The operators above follow the format “context:.”. As seen in the example payload above, the domain id 66 represents the “Interests and Hobbies Category”. The entity ID 961961812492148736 represents the “Recruitment” entity and the entity ID 850073441055133696 represents the “Job search” entity. For a complete list of domains, the Tweet annotations docs contain a table with 50+ domain names.

With the operator explanation out of the way, this 2nd part of the rule matches Tweets containing the entity names “Recruitment” or “Jobs search”.

In summary, taking both parts of this rule together, it will match on Tweets that contain the keywords “developer” or “engineer” and the keyword “remote”, but only if those Tweets also contain the entity names “Recruitment” or “Jobs search”

If you need new music video suggestions, you can start by using a simple rule that matches on Tweets containing the keywords “song” and “YouTube”. You will also want Tweets that actually link out to external videos

Taking a closer look at the payload of this Tweet, you see that it has some annotations on it that can help you match more relevant Tweets. Notice the Annotation with an entity label of “Pop” and a domain name of “Music Genre”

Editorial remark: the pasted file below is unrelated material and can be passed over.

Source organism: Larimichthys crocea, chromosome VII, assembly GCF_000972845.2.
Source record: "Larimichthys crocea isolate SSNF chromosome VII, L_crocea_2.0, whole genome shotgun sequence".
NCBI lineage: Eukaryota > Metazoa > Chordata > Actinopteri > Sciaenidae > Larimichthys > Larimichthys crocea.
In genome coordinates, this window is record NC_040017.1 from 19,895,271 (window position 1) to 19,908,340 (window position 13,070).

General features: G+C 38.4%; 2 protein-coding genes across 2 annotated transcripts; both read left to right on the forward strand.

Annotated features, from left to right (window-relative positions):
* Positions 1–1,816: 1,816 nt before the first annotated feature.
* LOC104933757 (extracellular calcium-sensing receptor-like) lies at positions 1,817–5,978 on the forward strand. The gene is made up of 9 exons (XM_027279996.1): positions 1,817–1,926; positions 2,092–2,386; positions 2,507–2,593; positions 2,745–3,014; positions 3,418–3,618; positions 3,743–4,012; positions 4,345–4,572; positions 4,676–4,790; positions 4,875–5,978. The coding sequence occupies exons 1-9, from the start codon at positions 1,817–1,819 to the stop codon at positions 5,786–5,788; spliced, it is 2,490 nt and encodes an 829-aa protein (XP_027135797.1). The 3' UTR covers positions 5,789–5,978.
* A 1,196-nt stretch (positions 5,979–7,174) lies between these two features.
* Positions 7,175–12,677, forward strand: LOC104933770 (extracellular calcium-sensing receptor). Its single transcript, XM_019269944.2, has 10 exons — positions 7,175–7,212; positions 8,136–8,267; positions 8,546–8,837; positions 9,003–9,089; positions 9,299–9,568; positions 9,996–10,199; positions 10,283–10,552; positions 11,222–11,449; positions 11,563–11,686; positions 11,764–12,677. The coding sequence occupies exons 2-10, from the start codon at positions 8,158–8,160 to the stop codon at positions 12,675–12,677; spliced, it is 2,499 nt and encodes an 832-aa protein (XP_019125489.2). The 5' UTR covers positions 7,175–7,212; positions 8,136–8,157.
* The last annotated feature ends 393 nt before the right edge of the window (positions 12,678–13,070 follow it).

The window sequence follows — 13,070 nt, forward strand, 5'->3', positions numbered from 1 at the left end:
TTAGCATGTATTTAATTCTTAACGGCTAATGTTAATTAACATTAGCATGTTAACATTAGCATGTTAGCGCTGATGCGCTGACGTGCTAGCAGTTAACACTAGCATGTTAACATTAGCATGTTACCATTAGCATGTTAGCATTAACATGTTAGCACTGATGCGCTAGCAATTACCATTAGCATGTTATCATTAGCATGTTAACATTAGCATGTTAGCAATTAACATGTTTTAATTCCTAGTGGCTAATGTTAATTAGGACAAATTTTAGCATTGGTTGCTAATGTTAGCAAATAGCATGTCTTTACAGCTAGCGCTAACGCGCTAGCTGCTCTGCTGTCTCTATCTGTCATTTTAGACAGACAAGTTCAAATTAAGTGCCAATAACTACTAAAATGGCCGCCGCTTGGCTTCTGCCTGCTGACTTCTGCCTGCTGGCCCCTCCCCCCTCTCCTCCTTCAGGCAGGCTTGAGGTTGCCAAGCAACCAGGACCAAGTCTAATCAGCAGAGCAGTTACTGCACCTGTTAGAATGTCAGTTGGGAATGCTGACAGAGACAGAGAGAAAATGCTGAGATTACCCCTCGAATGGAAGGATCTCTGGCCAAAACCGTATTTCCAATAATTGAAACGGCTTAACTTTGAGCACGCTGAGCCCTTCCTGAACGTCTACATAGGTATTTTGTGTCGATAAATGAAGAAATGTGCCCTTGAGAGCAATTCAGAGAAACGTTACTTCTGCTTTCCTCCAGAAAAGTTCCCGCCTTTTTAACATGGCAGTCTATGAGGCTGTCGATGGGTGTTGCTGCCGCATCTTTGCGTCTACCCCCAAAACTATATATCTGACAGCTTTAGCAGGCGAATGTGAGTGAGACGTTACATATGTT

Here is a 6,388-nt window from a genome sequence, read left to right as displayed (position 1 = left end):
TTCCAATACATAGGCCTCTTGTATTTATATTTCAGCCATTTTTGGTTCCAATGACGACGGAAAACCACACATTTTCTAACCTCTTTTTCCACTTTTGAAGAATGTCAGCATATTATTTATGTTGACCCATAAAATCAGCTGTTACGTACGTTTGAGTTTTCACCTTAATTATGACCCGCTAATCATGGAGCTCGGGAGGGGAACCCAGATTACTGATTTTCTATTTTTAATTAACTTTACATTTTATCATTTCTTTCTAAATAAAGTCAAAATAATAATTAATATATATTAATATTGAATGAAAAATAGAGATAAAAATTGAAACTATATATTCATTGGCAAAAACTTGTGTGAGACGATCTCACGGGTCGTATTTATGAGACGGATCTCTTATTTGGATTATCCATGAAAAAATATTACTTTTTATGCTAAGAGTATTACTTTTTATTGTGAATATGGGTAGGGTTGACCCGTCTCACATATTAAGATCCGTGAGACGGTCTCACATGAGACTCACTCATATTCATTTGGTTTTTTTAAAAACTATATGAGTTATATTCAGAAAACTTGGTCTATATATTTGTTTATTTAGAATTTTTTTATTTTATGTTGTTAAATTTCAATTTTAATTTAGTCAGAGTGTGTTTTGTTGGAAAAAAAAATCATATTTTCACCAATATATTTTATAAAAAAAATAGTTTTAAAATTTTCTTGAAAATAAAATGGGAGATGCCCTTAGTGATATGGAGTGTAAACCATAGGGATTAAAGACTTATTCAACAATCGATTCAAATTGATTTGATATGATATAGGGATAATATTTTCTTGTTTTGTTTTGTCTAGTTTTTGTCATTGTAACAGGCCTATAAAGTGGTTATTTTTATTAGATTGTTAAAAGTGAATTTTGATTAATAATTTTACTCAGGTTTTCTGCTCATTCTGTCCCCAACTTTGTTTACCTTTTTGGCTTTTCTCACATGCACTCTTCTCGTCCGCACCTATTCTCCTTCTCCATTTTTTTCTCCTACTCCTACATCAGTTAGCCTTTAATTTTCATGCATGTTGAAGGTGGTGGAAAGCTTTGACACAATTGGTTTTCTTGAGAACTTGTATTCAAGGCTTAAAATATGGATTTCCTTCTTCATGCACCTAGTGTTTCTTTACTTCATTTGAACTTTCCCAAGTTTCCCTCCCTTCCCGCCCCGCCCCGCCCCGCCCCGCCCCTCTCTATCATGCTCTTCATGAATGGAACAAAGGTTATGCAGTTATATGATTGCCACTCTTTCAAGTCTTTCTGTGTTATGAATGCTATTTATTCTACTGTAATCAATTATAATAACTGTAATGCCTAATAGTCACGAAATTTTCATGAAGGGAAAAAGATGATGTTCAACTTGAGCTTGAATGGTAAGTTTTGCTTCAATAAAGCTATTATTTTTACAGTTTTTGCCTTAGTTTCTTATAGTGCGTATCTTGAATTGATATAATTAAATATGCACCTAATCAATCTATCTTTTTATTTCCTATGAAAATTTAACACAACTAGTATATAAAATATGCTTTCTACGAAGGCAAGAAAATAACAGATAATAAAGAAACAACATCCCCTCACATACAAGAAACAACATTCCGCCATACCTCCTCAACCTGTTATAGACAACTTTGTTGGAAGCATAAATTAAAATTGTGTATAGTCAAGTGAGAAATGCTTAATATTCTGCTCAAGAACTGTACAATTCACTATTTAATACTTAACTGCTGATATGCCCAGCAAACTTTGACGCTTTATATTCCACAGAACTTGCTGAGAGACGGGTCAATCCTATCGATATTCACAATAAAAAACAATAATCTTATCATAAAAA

To make this rule better and narrow down your Tweets to be even more relevant, you can update your rule as follows.

This will take the original rule you used a step further by narrowing down to only the Tweets that are labeled with the Music Genre domain label and the Pop entity label.

As a final example, let’s say you are interested in learning about personal finance and you can be savvier about your spending and savings. You also only want original Tweets that contain links to online articles to learn more.

Going through a similar process as you did with earlier examples if you simply add the following rule, only Tweets containing the words “personal”, “finance” and “savings” will be sent to you.

Taking a look at one of the Tweet payloads, the nested annotations contains an entity label about personal finance that will help you narrow down your Tweets to the most relevant ones

Using the context operator to match on Tweets containing this label, you can revise your rule to look as follows


Using the filtered stream endpoints to stream publicly available Tweets to your server and annotations, you created an app to more easily surface Tweets around a topic of interest. The filtered stream endpoint gives you the haystack of data in the form of Tweets and the Tweet annotations help you find the needle in that haystack.

Have you found other interesting ways to use this app? Follow me on Twitter and send me a Tweet to let me know. I used several libraries beyond the Twitter API to make this tutorial, but you may have different needs and requirements and should evaluate whether those tools are right for you.